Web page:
We adopt the following scheme to incorporate knowledge about the image formation model and handle multiple degradations.

Each ht in H is originally of size l × l (with l = 256 in our study; see Sect. 5), but is first center-cropped with crop size r×r(r = 96 in our study) and projected onto a b-dimensional linear space by a PCA projection matrix . The matrix Ρ is learned from all PSFs that constitute the training PSF cubes. In our empirical study (which is detailed in Sects. 5 and 6), the value b = 50 explains 90% of the total variance. The higher and the closer to 1 this percentage is, the better it is (for example, Zhang et al. 2018 preserved about 99.8% of the energy of their training blurring kernels with PCA), but a value of b higher than 50 makes our DL models (detailed in the following) too large in terms of number of parameters and provokes a memory error at training time. We denote as this projected PSF, and is then concatenated with σt = ||Mt||2σϵ = ||T(ht)||2 • σϵ We denote this vector

Algorithm 1

2D-ID Net. Cr denotes the operation that center-crops a 2D structure with crop size r.

4.2 2D- 1D Net

We decouple N into two modules that sequentially process the input data. The first module is a network with 2D convo-lutional layers that successively and independently encode each image in the degraded cube into feature maps. Each of these encodings considers the PSF and the noise level used in the degradation. This transformation performs a deconvolution of the degraded image. This module is referred to as 2D Net. After these independent deconvolutions, the produced feature maps are stacked in an additional temporal dimension and given to the second module. This module captures temporal structures within the stacked maps and estimates the GT cube. The temporal profile of a source is continuous in time, which justifies this architectural choice. Because point sources do not spatially move in our study, the temporal structure is extracted based on ID convolutions layers along the time dimension. We call this module ID Net. By unifying the two modules, we build the entire network 2D-ID Net.

Algorithm 1 summarizes the 2D-ID Net. In the first place, each pair is given to 2D Net to produce an intermediate feature map zt (lines 2-8). Figure 1 describes the structure of this subnetwork. This network is composed of an encoder that extracts input features and SFT Net that can manage multiple degradations. In this step, 2D Net deconvolves y, by using The SFT layer uses this vector to modulate feature maps. This layer was introduced in Wang et al. (2018) and used in Gu et al. (2019) for the first time to handle multiple degradations in inverse problems. This layer applies an affine transformation to the feature maps conditioned on the degradation maps which are obtained by stretching into size (b + 1) × height × width, where all the elements of the i-th map equal the i-th element of Here, height and width respectively indicate the height and width of input images and feature maps. We see that in our experiments, height = width = 256. The affine transformation involves scaling and shifting operations (4)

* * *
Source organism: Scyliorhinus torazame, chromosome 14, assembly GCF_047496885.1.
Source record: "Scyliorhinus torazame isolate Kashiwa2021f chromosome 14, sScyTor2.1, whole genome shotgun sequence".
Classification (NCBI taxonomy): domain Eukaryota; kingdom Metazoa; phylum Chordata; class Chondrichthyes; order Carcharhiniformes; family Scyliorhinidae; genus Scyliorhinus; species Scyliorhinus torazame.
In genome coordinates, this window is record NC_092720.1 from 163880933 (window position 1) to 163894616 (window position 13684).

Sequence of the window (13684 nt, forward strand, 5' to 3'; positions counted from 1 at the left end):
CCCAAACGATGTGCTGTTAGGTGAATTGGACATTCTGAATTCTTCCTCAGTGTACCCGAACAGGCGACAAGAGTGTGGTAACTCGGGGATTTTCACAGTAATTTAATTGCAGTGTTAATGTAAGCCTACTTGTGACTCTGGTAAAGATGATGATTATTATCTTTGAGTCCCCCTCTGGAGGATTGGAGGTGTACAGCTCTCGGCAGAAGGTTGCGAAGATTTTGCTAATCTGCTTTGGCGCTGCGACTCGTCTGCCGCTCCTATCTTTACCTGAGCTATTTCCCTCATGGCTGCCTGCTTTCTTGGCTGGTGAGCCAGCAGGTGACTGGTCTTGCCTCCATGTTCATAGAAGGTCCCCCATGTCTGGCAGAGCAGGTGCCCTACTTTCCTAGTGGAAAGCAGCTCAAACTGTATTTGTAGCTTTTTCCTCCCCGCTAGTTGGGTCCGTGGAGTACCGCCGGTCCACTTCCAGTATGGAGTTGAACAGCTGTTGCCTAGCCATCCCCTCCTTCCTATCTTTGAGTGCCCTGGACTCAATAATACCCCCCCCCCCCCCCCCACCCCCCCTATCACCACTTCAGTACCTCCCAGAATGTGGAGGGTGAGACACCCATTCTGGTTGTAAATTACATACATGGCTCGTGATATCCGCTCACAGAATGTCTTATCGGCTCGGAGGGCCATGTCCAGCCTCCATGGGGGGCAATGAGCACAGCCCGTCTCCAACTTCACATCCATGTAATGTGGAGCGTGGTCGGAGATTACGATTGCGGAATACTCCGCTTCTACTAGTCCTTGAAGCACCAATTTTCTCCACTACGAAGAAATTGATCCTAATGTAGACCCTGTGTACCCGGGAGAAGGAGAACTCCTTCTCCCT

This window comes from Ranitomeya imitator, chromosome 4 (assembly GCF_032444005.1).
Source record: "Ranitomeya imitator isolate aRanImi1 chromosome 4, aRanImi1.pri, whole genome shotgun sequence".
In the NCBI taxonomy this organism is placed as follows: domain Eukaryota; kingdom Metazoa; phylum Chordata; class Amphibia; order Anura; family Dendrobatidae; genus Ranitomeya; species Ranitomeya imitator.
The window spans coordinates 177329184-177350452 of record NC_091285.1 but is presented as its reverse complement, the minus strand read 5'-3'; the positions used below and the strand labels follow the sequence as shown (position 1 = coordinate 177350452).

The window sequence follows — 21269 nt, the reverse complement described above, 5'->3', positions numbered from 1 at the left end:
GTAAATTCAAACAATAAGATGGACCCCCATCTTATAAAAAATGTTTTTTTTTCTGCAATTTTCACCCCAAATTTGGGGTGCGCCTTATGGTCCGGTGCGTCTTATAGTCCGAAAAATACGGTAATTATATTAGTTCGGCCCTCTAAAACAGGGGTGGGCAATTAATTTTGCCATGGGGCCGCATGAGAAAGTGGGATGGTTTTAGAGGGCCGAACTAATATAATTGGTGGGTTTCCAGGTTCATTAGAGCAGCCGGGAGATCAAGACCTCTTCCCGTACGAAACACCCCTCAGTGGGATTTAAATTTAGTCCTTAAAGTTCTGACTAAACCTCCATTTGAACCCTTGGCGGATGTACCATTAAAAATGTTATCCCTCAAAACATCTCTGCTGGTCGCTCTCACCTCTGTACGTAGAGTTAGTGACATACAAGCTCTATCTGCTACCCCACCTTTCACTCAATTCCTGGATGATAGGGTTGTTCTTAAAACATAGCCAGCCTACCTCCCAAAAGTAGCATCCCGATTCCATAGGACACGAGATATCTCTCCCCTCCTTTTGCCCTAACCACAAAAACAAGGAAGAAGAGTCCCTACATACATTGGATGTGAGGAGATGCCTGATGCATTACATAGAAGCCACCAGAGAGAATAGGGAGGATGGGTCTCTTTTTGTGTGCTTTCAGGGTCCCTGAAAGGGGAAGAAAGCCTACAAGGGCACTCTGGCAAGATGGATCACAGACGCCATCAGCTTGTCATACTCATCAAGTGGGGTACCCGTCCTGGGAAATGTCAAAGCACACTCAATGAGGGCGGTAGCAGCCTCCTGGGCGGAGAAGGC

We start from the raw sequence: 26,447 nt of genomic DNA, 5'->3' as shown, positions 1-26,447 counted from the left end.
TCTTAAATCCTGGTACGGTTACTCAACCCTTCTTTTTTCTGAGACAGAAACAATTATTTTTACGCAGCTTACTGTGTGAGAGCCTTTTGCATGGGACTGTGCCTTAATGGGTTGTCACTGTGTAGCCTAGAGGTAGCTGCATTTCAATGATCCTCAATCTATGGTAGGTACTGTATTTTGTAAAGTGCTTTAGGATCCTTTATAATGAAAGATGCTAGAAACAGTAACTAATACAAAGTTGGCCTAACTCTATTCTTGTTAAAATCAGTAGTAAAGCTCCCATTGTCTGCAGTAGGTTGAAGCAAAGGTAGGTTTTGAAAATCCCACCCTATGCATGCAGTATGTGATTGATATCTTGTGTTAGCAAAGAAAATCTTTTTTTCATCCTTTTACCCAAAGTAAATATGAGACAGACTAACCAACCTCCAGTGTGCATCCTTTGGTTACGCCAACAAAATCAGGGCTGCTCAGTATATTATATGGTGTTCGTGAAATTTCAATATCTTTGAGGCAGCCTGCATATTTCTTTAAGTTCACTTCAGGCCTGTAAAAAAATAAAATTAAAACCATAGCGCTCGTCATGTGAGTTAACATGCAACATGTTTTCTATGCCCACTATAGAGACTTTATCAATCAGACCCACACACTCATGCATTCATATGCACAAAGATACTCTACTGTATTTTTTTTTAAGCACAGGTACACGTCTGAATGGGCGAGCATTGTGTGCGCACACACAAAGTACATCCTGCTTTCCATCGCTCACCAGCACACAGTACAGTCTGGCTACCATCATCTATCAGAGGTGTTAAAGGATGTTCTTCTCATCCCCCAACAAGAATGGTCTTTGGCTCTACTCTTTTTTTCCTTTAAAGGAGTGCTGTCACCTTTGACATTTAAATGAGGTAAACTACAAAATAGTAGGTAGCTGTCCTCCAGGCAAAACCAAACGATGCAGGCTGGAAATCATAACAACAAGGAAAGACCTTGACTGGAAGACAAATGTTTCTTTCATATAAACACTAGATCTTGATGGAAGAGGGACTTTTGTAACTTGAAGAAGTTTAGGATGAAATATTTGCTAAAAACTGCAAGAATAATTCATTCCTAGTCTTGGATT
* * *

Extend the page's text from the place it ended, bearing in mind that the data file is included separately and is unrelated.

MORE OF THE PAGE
where γ and β are estimated by additional small convolutional layers and ⊙ is the Hadamard product.

Next, {zt}tI are stacked in the temporal dimension. This gives Z, a tensor of dimensions f×T× height × width (line 10). The output is passed to ID Net, composed of three ID convolutional layers working along the temporal dimension, interlaced with ReLU activations (line 11). The kernel size of each ID convolutional layer is set to 5. With three such layers, the temporal receptive field is 5 + 4 + 4= 13, which is enough considering the temporal extension of the experimental transient events in this work (see Sect. 5.1.2). Figure 2 details the ID Net architecture.

thumbnail Fig. 1

2D Net. Each convolutional layer outputs ƒ feature maps, ƒ = 32 in our study. The kernel size of each convolutional layer is set to 3 × 3.

thumbnail Fig. 2

ID Net. {zt}tI has dimensions f×T× height × width. Each convolutional layer outputs ƒ feature maps, except the last, which outputs images with one channel each. Each ID convolutional layer has kernel size 5.

4.3 Deflation Net

Algorithm 2 summarizes the Deflation Net. This network is based on the same subnetworks as 2D-ID Net but involves a different computation flow. Specifically, it decouples the reconstruction of constant and transient sources. In the first place, both input images {yt}tI and PSFs {ht}tI are averaged over the temporal dimension (lines 1 and 2). The average input image presents a reduced noise level (computed in line 4) compared to each image in the input cube. The average PSF is better conditioned than each PSF of the PSF cube. Then, the average image is deconvolved in the feature space based on the average PSF to give the average sky features (line 7). Next, this average sky is recon-volved by the corresponding PSF (line 14) and subtracted to the individual degraded sky in the feature space at each time step. Each resulting image only contains transient sources. This sky is then deconvolved based on the individual PSF to reconstruct transient sources (line 15). This individual deconvolved image and the average deconvolved sky are finally summed in the feature level via skip connections (line 16). This processing is done for each time step, and all outputs are then sent to the final 1D Net (lines 19 and 20).

Algorithm 2